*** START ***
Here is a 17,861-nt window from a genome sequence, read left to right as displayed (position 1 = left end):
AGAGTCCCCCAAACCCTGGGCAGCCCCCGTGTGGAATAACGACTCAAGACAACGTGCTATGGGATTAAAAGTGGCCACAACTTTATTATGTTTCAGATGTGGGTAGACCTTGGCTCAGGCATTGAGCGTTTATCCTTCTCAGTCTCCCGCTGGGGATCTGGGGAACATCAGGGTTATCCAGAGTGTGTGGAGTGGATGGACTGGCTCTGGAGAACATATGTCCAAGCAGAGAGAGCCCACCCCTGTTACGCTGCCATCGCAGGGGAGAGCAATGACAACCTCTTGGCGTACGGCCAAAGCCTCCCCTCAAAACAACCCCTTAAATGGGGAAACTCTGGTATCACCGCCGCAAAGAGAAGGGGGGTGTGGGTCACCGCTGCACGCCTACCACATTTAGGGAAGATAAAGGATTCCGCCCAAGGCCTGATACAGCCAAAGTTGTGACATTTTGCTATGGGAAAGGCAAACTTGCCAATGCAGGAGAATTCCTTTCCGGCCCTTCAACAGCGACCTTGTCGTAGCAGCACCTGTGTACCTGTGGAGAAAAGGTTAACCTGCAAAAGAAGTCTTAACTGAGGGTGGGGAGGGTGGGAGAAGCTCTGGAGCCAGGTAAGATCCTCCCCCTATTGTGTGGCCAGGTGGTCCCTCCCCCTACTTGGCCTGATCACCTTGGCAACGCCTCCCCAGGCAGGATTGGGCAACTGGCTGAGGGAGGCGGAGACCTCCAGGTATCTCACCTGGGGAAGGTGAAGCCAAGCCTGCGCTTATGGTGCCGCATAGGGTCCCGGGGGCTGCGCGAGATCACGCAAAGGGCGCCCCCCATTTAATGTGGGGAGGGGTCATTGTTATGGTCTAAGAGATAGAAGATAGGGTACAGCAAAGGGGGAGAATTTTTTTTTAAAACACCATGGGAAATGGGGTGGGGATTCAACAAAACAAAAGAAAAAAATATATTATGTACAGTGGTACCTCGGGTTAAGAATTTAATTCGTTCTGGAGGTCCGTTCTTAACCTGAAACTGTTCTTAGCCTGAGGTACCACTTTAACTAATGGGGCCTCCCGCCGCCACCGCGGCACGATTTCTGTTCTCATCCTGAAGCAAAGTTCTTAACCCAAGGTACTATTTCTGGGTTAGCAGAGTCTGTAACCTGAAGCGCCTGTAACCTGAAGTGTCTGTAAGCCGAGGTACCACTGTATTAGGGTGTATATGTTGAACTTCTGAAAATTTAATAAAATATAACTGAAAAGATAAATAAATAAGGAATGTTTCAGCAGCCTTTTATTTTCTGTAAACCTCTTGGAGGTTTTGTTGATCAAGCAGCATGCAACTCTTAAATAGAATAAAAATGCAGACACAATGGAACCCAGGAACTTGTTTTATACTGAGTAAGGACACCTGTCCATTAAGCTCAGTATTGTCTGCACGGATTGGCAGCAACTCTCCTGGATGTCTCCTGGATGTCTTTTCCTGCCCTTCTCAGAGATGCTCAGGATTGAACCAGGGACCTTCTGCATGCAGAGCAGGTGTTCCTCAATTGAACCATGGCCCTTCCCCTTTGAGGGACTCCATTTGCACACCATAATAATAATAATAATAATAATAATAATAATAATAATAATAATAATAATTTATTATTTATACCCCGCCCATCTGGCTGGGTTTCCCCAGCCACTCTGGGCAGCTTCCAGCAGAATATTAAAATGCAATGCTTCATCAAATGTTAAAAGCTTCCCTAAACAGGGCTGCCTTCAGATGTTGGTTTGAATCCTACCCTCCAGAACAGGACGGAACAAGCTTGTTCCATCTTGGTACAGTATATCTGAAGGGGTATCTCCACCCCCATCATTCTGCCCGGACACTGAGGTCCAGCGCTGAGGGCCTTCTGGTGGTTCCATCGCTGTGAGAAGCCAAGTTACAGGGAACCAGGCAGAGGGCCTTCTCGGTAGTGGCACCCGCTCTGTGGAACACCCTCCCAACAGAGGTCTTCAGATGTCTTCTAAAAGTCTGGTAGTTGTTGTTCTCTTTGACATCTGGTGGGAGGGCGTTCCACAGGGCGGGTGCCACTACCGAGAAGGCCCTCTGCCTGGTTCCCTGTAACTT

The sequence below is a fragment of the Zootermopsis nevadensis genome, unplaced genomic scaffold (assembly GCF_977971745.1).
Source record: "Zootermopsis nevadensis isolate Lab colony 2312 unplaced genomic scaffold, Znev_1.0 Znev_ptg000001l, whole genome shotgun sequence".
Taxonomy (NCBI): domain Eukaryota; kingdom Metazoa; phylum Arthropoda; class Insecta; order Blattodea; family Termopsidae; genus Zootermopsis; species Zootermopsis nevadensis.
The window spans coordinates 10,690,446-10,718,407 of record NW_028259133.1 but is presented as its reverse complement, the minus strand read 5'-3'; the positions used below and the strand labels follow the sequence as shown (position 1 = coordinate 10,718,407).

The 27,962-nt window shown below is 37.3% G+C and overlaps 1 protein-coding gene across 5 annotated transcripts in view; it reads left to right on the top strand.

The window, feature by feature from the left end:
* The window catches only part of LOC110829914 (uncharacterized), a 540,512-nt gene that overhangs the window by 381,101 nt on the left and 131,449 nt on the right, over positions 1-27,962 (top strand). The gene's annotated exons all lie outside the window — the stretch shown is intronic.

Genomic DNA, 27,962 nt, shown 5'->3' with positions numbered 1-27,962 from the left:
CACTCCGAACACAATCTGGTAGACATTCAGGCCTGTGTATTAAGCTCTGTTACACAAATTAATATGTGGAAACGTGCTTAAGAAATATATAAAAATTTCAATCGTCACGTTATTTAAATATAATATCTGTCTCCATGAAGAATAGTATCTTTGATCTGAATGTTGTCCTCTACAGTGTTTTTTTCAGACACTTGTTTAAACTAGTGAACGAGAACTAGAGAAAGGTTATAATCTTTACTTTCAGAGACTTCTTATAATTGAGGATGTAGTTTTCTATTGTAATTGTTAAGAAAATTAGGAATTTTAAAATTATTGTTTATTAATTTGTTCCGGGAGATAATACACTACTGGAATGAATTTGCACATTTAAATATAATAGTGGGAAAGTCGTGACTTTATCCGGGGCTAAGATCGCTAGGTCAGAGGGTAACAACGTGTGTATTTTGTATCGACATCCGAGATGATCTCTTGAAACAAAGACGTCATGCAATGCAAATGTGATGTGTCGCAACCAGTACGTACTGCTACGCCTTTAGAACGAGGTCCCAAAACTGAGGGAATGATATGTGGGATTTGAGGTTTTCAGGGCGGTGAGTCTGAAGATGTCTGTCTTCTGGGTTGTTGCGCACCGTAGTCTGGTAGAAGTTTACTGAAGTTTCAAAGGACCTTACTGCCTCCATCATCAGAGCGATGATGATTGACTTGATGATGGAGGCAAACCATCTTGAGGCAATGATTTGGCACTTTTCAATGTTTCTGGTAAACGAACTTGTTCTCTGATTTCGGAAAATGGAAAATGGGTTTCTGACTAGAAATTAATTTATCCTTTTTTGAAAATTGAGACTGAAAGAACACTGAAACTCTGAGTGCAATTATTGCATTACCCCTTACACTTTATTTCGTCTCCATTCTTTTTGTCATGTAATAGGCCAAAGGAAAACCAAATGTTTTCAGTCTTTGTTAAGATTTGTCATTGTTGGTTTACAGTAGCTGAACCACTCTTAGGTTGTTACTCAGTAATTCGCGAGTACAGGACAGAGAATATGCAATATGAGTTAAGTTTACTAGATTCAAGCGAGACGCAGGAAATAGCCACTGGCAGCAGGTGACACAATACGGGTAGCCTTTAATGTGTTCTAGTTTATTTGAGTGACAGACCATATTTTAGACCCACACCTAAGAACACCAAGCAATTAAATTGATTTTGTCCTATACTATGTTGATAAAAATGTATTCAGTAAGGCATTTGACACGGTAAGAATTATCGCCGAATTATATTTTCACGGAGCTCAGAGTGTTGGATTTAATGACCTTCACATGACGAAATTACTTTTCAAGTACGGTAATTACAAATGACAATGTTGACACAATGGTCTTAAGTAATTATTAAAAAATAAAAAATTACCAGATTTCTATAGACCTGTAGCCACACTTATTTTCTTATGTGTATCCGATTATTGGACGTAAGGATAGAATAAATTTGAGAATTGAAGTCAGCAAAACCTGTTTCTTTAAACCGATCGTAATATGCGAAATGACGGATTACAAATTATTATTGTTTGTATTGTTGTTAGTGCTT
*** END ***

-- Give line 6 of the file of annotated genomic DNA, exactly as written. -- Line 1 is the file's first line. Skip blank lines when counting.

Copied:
The window spans coordinates 10,690,446-10,718,407 of record NW_028259133.1 but is presented as its reverse complement, the minus strand read 5'-3'; the positions used below and the strand labels follow the sequence as shown (position 1 = coordinate 10,718,407).